What Offseason Moves Are Next for Dallas Cowboys with the Draft Complete?

Jonathan Bales@thecowboystimesAnalyst IMay 13, 2014

What Offseason Moves Are Next for Dallas Cowboys with the Draft Complete?

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    LM Otero/Associated Press

    The draft is complete, but there are lots of offseason moves left for the Dallas Cowboys. That doesn’t mean signing free agents, though. The free-agency barrel is bare, and, although they aren’t strong across the board, there isn’t one position where the team necessarily needs to bring in a veteran. Even at free safety, the Cowboys are comfortable with the young players they have.

    Instead, most of the Cowboys’ offseason decisions will center around player evaluation. Which rookies are worth keeping? Which veterans deserve to keep their starting jobs? How does the personnel fit with Scott Linehan’s offensive system?

    Let’s take a look at a few moves and decisions the Cowboys will need to make in the coming months.

Assess the Rookie Class

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    Dave Tulis/Associated Press

    The first move the Cowboys need to make is to assess their very deep class of rookies. In addition to the nine rookies the Cowboys drafted, they also signed 24 undrafted players. That’s a lot of first-year players whom Dallas will eventually need to release, so it’s important to quickly determine who has enough upside to stick around, then give them the majority of reps.

    Undrafted wide receivers L’Damian Washington (Missouri) and Chris Boyd (Vanderbilt) are especially intriguing. Neither player produced at an elite level in college, for various reasons. Washington had a career-high 50 catches for 893 yards in 2013, although he found the end zone an impressive 10 times. Boyd didn’t play in 2013, but he caught 50 passes for 774 yards and five touchdowns in 2012. The year prior, he found the end zone eight times on only 31 receptions.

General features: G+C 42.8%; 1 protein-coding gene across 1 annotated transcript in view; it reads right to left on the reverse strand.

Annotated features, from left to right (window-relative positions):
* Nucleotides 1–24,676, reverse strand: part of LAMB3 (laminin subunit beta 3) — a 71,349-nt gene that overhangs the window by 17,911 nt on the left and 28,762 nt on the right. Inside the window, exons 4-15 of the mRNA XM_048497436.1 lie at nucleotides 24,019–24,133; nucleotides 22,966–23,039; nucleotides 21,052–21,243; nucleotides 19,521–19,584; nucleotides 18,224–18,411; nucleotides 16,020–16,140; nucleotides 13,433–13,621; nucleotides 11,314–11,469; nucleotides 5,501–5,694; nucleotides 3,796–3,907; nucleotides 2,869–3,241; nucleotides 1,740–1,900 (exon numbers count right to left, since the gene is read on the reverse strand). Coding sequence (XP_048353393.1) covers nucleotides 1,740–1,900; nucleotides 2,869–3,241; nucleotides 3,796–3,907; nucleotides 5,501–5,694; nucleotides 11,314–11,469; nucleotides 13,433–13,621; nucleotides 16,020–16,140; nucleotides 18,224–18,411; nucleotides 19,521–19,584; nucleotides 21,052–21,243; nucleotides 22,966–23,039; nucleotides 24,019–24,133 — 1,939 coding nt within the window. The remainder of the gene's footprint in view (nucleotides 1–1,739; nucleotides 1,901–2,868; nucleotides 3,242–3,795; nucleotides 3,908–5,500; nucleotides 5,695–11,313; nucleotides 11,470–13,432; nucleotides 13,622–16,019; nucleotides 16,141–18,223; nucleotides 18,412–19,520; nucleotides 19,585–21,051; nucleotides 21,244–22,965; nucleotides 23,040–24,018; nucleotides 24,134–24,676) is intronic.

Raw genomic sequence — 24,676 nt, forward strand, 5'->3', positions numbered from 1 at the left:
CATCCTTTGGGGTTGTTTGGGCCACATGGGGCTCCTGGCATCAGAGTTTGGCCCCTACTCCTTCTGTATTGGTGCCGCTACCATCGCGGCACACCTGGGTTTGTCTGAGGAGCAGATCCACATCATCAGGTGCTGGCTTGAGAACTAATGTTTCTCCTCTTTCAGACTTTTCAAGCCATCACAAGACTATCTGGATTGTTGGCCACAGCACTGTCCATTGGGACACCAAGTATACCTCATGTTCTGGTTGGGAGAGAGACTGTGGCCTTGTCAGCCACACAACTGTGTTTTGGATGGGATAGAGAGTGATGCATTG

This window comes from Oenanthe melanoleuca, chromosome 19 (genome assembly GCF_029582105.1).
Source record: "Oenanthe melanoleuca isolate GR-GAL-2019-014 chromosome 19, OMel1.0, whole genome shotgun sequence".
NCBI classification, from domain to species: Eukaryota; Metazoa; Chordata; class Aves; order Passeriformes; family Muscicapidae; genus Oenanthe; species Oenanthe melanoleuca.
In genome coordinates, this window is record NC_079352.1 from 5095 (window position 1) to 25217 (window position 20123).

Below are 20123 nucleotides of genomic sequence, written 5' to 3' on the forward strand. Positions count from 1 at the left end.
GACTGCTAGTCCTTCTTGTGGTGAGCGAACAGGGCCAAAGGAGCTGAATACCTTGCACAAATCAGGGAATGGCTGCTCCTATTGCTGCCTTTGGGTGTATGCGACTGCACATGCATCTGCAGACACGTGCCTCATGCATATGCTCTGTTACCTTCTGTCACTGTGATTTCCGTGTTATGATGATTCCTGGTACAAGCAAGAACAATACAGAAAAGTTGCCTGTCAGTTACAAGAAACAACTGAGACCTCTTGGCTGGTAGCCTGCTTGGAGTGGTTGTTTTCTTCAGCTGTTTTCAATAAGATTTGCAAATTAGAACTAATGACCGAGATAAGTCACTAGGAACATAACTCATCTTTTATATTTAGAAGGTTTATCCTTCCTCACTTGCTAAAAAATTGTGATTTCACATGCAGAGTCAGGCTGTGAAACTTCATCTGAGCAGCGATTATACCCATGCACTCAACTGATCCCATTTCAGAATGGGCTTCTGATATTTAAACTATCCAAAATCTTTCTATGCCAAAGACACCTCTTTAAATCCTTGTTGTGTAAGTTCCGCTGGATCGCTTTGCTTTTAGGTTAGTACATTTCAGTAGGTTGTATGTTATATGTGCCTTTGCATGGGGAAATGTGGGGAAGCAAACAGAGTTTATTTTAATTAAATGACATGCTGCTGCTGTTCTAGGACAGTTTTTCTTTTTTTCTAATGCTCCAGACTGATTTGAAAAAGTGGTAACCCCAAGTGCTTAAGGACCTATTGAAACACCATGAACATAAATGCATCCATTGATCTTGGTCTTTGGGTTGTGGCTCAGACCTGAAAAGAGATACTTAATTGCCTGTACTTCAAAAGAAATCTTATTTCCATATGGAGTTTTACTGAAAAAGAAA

Both Washington and Boyd have something you can’t teach in size. You’d like them to weigh a bit heavier—Washington is just 195, and Boyd is 206 pounds—but both players stand 6’4”. There’s a very good chance that one of these high-upside receivers will make the final roster, but they need to impress right out of the gate to overtake fifth-rounder Devin Street.

Figure out If Brandon Weeden Can Be the Backup Quarterback

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    Kathy Willens/Associated Press

    Guess who still isn’t in Valley Ranch? Yup, backup quarterback Kyle Orton. ESPN Dallas’s Calvin Watkins recently reported that Orton’s status with the team is in doubt:

    The Cowboys didn’t draft a quarterback but signed Dustin Vaughan as an undrafted free agent from West Texas A&M on Sunday to add depth to the position during offseason workouts. Romo is still rehabbing from back surgery, though he's throwing passes in a controlled setting. 

    So waiting on Orton's decision on whether he will retire is the biggest offseason mystery for the Cowboys right now.

    The Cowboys need to be prepared to start the season without Orton. Jason Garrett feels good about Weeden, but perhaps as more of a project than an immediate go-to player if Tony Romo were to get injured. Garrett told ESPN’s Todd Archer: